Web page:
30 Jul 19

Tax cuts for EV in India

India is serious about increasing the EV penetration, which is still anecdotical at this point in time, with less than 15.000 units registered per year. It’s a first big step to reach the Government’s objective of 30% EVs by 2030. The country is not only lacking EV enthusiasts, but also a supply of electric vehicles and sufficient charging infrastructure. Lots of work to do, but here’s a good start.


The main initiative was announced during the Government’s budget announcement: a special GST rate for EVs of 5%, down from 12% previously. The measure is meant to motivate consumers, obviously, but equally to boost EV production in the country. It seems like India has been looking across the boarder and likes China’s approach to produce locally to be sold locally.

Normal (diesel and petrol) vehicles will be sold at a GST rate of 28%. The delta seems high, but EVs will still be more expensive than ICE vehicles in India. Just a bit less from now onwards.

Income tax

In addition to the lowered GST rate, EV buyers will benefit from an additional income tax deduction of 1.5 lakh (USD 2,180) on the interest paid on a loan to fund an EV. Again, an incentive to reduce the delta between EV purchases and those of regular cars.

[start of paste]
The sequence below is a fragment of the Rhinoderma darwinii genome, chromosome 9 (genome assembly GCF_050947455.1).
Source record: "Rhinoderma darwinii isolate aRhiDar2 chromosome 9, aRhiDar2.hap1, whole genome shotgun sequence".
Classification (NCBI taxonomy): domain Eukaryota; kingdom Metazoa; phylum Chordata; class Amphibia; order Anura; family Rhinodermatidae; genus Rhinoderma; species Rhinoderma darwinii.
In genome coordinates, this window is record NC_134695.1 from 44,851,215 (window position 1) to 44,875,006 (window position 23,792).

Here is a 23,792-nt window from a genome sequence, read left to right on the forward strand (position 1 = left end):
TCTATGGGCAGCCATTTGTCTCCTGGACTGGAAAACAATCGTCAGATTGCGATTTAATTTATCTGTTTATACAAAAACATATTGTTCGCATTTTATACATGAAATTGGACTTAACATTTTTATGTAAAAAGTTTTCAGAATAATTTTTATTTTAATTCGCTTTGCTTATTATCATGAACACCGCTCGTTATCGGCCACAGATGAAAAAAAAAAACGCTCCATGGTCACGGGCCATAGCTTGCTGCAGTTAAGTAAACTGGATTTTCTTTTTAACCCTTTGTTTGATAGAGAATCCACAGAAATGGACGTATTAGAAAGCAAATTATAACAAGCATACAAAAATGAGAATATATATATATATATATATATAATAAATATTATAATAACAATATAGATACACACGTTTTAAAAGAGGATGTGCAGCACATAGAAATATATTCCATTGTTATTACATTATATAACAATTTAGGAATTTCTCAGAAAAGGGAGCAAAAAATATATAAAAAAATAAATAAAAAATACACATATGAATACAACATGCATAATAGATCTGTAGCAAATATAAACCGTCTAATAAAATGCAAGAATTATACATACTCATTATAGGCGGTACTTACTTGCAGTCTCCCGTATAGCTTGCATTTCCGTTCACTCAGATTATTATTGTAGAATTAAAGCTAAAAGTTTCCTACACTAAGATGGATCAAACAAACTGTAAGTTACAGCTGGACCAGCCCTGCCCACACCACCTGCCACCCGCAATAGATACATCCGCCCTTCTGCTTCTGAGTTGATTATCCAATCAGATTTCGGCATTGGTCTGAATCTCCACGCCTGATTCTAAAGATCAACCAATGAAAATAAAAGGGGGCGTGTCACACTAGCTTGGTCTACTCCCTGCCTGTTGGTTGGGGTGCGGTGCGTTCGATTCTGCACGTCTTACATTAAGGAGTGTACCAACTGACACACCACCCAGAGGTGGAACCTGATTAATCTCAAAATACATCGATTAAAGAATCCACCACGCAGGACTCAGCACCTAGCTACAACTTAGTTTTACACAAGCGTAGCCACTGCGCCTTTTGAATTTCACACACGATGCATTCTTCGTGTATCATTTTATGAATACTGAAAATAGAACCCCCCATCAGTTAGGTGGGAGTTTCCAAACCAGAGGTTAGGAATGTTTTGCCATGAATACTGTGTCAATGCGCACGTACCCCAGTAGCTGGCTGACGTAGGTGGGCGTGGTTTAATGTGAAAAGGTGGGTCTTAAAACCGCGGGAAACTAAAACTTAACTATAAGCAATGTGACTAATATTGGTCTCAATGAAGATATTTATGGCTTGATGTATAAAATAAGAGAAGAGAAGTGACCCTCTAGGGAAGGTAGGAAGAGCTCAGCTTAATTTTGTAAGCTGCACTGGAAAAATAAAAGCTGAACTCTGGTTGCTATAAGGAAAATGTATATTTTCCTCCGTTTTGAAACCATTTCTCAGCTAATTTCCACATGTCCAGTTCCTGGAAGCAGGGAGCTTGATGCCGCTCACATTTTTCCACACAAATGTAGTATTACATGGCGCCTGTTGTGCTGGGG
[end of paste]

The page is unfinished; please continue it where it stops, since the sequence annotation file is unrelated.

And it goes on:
Side measures

As EVs need chargers, the Indian Government has also lowered the GST rate for charging equipment from 18% to 5%. This benefits not only the EV buyers, but also real estate owners, willing to invest in chargers.

Finally, in order to enhance popularity of EVs with public transit providers, hiring electric buses or vans with a capacity of more than 12 people, will be completely exempt of GST.

Expected outcome

Naturally, the favourable GST regulations and additional income tax deductions will make EVs slightly more attractive for the (wealthy) consumer. Consequently, the EV producing OEMs will benefit from a higher demand; currently, Hyundai, Tata, Mahindra and BMW are offering an EV on the Indian market and many more offer 2 or 3-wheelers.

Nevertheless, in a country where most car buyers spend between USD 5,000 and 10,000 on a car, it seems that India needs to address the unavailability of cheap EVs in parallel. Again, this is a process that China has controlled and executed diligently: allow for regular people to transition to electric without breaking the bank.

Authored by: Yves Helven